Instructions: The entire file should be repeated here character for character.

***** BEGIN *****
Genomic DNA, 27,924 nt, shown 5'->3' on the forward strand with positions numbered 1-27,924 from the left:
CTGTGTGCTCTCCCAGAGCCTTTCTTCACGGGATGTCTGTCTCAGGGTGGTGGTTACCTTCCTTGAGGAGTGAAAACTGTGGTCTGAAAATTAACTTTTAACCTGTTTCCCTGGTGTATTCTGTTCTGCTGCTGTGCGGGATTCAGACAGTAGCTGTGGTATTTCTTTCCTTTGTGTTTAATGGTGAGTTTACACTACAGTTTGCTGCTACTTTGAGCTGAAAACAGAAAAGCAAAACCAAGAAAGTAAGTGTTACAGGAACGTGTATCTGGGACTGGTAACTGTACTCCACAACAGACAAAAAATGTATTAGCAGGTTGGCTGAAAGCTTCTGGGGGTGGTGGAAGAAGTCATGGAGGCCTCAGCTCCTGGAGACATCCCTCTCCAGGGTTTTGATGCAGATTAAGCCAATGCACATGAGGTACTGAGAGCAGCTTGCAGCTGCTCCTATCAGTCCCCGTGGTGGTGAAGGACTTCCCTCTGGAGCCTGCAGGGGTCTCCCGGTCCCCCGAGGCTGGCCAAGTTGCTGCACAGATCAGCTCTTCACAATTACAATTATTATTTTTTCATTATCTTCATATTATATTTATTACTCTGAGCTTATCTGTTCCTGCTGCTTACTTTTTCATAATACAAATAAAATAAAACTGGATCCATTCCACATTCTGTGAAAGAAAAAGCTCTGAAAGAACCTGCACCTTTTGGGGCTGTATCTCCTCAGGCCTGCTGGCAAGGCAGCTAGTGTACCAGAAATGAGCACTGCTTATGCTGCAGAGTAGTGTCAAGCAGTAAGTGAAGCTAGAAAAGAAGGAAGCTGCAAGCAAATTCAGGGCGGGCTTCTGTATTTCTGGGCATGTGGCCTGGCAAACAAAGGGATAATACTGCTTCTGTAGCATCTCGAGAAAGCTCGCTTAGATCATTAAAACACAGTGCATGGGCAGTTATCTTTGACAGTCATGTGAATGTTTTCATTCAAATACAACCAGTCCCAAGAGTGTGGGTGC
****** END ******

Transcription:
Genomic DNA, 27,924 nt, shown 5'->3' on the forward strand with positions numbered 1-27,924 from the left:
CTGTGTGCTCTCCCAGAGCCTTTCTTCACGGGATGTCTGTCTCAGGGTGGTGGTTACCTTCCTTGAGGAGTGAAAACTGTGGTCTGAAAATTAACTTTTAACCTGTTTCCCTGGTGTATTCTGTTCTGCTGCTGTGCGGGATTCAGACAGTAGCTGTGGTATTTCTTTCCTTTGTGTTTAATGGTGAGTTTACACTACAGTTTGCTGCTACTTTGAGCTGAAAACAGAAAAGCAAAACCAAGAAAGTAAGTGTTACAGGAACGTGTATCTGGGACTGGTAACTGTACTCCACAACAGACAAAAAATGTATTAGCAGGTTGGCTGAAAGCTTCTGGGGGTGGTGGAAGAAGTCATGGAGGCCTCAGCTCCTGGAGACATCCCTCTCCAGGGTTTTGATGCAGATTAAGCCAATGCACATGAGGTACTGAGAGCAGCTTGCAGCTGCTCCTATCAGTCCCCGTGGTGGTGAAGGACTTCCCTCTGGAGCCTGCAGGGGTCTCCCGGTCCCCCGAGGCTGGCCAAGTTGCTGCACAGATCAGCTCTTCACAATTACAATTATTATTTTTTCATTATCTTCATATTATATTTATTACTCTGAGCTTATCTGTTCCTGCTGCTTACTTTTTCATAATACAAATAAAATAAAACTGGATCCATTCCACATTCTGTGAAAGAAAAAGCTCTGAAAGAACCTGCACCTTTTGGGGCTGTATCTCCTCAGGCCTGCTGGCAAGGCAGCTAGTGTACCAGAAATGAGCACTGCTTATGCTGCAGAGTAGTGTCAAGCAGTAAGTGAAGCTAGAAAAGAAGGAAGCTGCAAGCAAATTCAGGGCGGGCTTCTGTATTTCTGGGCATGTGGCCTGGCAAACAAAGGGATAATACTGCTTCTGTAGCATCTCGAGAAAGCTCGCTTAGATCATTAAAACACAGTGCATGGGCAGTTATCTTTGACAGTCATGTGAATGTTTTCATTCAAATACAACCAGTCCCAAGAGTGTGGGTGC